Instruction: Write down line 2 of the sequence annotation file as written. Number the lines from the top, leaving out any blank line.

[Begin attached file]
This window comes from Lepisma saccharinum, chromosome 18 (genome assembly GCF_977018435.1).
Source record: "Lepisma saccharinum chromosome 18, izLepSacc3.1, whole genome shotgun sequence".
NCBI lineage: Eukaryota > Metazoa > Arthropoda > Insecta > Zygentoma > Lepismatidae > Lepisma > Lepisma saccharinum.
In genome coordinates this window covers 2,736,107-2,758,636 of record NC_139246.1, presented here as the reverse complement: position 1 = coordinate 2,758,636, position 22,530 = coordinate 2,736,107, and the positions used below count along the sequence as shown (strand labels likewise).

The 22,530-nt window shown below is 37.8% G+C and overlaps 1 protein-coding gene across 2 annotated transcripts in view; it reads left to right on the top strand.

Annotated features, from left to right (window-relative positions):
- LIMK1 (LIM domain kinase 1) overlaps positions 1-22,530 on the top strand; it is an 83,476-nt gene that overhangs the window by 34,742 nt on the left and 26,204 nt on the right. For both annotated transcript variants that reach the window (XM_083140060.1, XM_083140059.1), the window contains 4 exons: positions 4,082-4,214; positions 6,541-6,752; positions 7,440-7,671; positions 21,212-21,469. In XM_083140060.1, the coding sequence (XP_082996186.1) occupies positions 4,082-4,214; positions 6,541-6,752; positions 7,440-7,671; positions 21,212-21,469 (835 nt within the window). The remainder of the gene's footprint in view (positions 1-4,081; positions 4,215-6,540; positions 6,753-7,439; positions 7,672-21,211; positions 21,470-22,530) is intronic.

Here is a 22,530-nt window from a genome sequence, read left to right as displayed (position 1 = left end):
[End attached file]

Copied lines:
Source record: "Lepisma saccharinum chromosome 18, izLepSacc3.1, whole genome shotgun sequence".